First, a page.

It’s clear that COVID-19 has changed almost everything about life in America at present. Every day, cities, states and the federal government make new mandates in an effort to keep people safe and secure from the severe respiratory illness ravaging populations around the world — and all of those mandates disrupt regular life to the detriment of business. All non-essential businesses have been forced to limit their hours, and for the cannabis industry, which has been struggling to see success over the past year, these changes could spell the end for many small, local growers and dispensaries striving to find a foothold.

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Then again, the COVID-19 mandates could help the cannabis industry thrive. There are signs that this pandemic could create greater acceptance and accessibility for cannabis products. Even in the midst of a crisis, here are a few good indications about what could change for the better forever for cannabis businesses:

Cannabis Becomes Essential

Amidst stay-at-home and social distancing orders, many businesses have been forced to close down to prevent the unnecessary risk of spread of disease. That would mean that millions of Americans would suddenly lose access to cannabis, and many of those who utilize marijuana do so as an essential medical treatment for incredibly difficult and devastating conditions, like epilepsy and depression.

Fortunately, in most states where medical marijuana is permitted, the governments have deemed the drug to be an essential good, meaning that access to it is protected even during times of crisis. Medical marijuana dispensaries are allowed to remain open, as long as they adhere to precautions designed to keep employees and customers safe. In some states, like California and Illinois, even recreational marijuana dispensaries are considered essential — and residents can find out more about nearby dispensaries and operating hours here: weedmaps.com.

Marijuana Regulations Loosen 

There are several crucial differences between medical marijuana and recreational marijuana, even in states where both are legal. For one, medical cannabis products tend to be much higher quality and have greater potency than recreational goods, and for another, medical marijuana is taxed at a much, much lower rate and can be deducted from state taxes. Thus, having access to medical marijuana can be advantageous — but that access is strictly limited to those who truly need medical weed. Most states have several hoops that prospective medical users must jump through to obtain a prescription or medical pot license. Though the requirements vary from state to state, you can find a rough guide here: thestreet.com.

Many of those restrictions seem to be loosening. Though users still need a valid medical reason to pursue a medical marijuana card, those interested in renewing a prescription or seeking a license can now do so via telemedicine, meaning they can speak to a qualified medical professional over the phone or via video chat. This lightens the load on health care staff who need to focus their attention on the pandemic, and it ensures that those who do need medical marijuana access can easily obtain it.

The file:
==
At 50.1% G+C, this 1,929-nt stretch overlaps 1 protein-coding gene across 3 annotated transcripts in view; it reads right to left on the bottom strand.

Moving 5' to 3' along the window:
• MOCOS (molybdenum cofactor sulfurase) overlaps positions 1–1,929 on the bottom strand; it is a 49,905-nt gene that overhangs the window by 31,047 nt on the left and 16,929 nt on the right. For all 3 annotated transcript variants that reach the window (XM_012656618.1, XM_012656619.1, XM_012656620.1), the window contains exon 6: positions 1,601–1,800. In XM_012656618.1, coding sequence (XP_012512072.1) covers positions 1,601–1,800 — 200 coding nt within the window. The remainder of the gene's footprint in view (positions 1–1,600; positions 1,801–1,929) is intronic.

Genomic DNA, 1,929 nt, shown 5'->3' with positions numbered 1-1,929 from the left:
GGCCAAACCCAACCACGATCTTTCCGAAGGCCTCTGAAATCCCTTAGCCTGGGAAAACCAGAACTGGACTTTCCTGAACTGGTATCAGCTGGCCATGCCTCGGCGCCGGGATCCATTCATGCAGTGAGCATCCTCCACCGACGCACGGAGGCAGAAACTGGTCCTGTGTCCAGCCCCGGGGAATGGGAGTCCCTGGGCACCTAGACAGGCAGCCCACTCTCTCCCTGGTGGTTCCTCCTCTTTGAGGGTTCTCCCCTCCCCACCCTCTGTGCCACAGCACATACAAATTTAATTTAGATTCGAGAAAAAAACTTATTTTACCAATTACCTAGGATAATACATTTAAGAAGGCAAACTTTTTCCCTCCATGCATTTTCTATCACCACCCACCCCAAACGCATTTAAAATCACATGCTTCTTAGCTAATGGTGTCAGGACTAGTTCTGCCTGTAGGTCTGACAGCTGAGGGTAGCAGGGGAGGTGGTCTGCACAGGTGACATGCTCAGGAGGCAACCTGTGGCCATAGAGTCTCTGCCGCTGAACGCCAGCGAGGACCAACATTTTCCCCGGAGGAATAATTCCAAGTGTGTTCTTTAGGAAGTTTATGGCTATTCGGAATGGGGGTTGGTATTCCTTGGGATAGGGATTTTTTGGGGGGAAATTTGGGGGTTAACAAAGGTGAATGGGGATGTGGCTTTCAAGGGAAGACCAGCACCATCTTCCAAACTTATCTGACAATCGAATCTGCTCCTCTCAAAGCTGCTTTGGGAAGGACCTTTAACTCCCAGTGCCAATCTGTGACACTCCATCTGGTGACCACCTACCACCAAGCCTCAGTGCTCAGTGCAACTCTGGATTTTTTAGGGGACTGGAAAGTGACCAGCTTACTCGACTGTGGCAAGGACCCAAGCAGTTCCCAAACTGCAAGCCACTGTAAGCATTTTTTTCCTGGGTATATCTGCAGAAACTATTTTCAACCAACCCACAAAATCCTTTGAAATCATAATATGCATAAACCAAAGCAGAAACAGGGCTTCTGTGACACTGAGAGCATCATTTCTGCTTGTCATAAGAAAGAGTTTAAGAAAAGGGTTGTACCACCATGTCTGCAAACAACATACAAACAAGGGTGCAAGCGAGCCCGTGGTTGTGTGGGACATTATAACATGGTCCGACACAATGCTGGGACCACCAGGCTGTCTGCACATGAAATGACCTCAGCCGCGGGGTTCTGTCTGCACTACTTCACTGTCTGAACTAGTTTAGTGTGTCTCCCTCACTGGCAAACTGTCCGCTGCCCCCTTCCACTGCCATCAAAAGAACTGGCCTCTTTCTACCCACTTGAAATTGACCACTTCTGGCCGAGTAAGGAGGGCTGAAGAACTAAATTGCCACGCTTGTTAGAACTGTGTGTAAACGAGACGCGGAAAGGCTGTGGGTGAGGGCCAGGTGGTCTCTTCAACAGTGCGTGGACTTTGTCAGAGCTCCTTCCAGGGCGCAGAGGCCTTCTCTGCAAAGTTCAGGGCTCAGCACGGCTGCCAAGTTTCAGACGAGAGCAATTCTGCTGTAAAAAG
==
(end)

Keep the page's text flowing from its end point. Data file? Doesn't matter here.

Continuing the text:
Marijuana Access Improves

Unfortunately, many of the people who need access to medical marijuana are exactly the people who should not be venturing into public spaces. Medical marijuana is often used to treat serious conditions, plenty of which place someone at higher risk of severe illness from COVID-19, diseases like those listed here: cdc.gov. Thus, few states want medical marijuana patients in any public space, let alone the close quarters of a medical dispensary.

As a result, states are making it easier for medical marijuana patients to obtain the drugs they need to maintain health and wellness. In many states, dispensaries are now allowed to process transactions from the curb, which allows customers to remain in their private vehicles. Some states are sanctioning online sales of cannabis products, and others are even permitting home deliveries. This makes marijuana purchases safer during the pandemic, but it also makes them faster and more convenient.

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Cannabis Sales Increase

Finally, it is no secret that the cannabis industry has been suffering for about a year. Despite more and more states decriminalizing the drug and legalizing recreational use, the demand for marijuana products has steadily declined for months, and many dispensaries have struggled to stay afloat.

Yet, the fear and anxiety surrounding this unprecedented global health crisis have driven many to find comfort in substances — especially safe and sometimes salubrious ones like pot. Before states began issuing stay-at-home orders, many dispensaries were enjoying long lines of customers who were stocking up on weed for the weeks of quarantine ahead. This, in addition to the “essential” status of dispensaries, could save the entire industry, for now and for years into the future.

It is undeniable that we are living in a time worthy of the history books — a time that could change not only how the cannabis industry functions but also how the government works, how the healthcare system works and so much more. Hemp and marijuana businesses should do what they can to assuage the fears of their customers and to continue delivering the high-quality cannabis products Americans expect — and that alone could keep the marijuana industry thriving through this crisis and after the pandemic passes.

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